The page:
I had coffee last weekend with a former student of mine who graduated in May and will begin teaching math and history today at the school she graduated from, and where I taught her. She’s excited; I’m excited – and a bit envious of her, to be honest. Although she didn’t ask for it, I gave her a few pieces of advice:
- Get in good with the school secretary. She’s the most important person in the school.
- Make your math students write. Every week.
- When you have your students write for you, take the time to give them feedback – good feedback – about their writing.
- Pick your biggest pet peeve and enforce your policy around it. (Mine was tardies. Don’t get me started.) Let go of the small stuff that annoys you.
She immediately said, “Student dependency on calculators. I taught an 8th grade math class this spring, and we are working on an algebra concept and I ask them what 5 times 12 is, and they reach for their calculator. I’m like – whoa now – you have to be able to do that automatically. Maybe look up at the ceiling and do it in your head, but no way should you need a calculator for this. I’ll bet you if we walked across the courtyard to a 2nd grade classroom they could tell me without thinking. Y’all are getting schooled by 2nd graders.”
So I asked if those kids had never had to learn their “times tables” (which created some incredibly tense times for my family when I was in 3rd grade), and she said that they were expected to learn them, but then they never had to use them. And then she brought up Common Core State Standards. She said that, as a high school teacher, she knows it will take a while for the kids who get that firm foundation in “math fluency” to make it to her classroom. She is looking forward to getting those students because she’ll be able to teach the math she needs to teach in order to for them to be successful on the ACT and SAT. She won’t have to stop and teach them skills she assumed they had mastered in elementary school.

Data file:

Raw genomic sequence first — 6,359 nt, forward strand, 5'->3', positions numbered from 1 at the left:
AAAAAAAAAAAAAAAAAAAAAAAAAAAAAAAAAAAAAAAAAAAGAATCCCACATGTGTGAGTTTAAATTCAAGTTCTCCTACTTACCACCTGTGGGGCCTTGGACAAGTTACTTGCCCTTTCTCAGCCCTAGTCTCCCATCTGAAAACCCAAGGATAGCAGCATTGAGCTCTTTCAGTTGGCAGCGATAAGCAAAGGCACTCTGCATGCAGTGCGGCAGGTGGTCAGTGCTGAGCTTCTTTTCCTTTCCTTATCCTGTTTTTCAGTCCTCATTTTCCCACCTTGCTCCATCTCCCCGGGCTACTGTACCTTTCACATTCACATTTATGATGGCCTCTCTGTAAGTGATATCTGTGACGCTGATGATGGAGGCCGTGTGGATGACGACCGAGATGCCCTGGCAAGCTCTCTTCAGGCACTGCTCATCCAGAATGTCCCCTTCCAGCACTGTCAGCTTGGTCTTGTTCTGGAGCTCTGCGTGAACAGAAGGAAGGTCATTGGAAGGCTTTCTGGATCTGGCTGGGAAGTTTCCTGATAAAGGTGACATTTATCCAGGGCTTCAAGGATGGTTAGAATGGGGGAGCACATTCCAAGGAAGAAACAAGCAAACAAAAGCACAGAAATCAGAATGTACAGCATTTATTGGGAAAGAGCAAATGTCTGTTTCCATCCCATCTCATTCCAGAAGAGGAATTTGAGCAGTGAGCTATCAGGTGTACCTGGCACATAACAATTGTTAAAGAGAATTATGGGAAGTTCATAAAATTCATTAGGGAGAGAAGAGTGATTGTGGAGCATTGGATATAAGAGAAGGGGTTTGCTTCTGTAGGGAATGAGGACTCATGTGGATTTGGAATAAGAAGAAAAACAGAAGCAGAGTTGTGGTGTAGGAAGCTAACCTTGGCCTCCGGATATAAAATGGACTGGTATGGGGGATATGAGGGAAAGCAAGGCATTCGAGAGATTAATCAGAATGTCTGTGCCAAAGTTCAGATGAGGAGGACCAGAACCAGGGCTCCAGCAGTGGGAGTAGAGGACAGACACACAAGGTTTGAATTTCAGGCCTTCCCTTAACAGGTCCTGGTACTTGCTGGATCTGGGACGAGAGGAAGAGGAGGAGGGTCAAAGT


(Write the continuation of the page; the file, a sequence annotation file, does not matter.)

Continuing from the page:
And it struck me that until Common Core State Standards, students were lucky if they happened to get that teacher who knew what kids needed, and what they didn’t, to be successful. That “finishing the textbook” means nothing if students haven’t mastered the skills IN the textbook. That it is critical for students to master multiplication tables to automatically – in their heads.
Under CCSS, students will have to master addition, subtraction, multiplication and division, and master it early, because they are going to have to use it in every math class going forward. It’s expected of them, so that they don’t have to reach for the calculator on their phone. And because it is expected of all students, it will also be expected of all teachers.
Wouldn’t it be great to have an education system where the exception of that one great teacher becomes the rule?
About the author
Mary Laura Bragg
Mary Laura serves as the Interim Vice President of Advocacy for the Foundation for Excellence in Education. A former classroom teacher, Mary Laura directed Governor Jeb Bush’s statewide literacy initiative, Just Read, Florida! As director, she was responsible for crafting and implementing the policies that helped place a command focus on reading instruction in Florida. She has served on advisory groups on adolescent literacy for both the Alliance for Excellent Education and the National Governors Association. She is also a member of Carnegie Corporation of New York’s Advisory Council on Advancing Adolescent Literacy. Contact Mary Laura at MaryLaura@excelined.org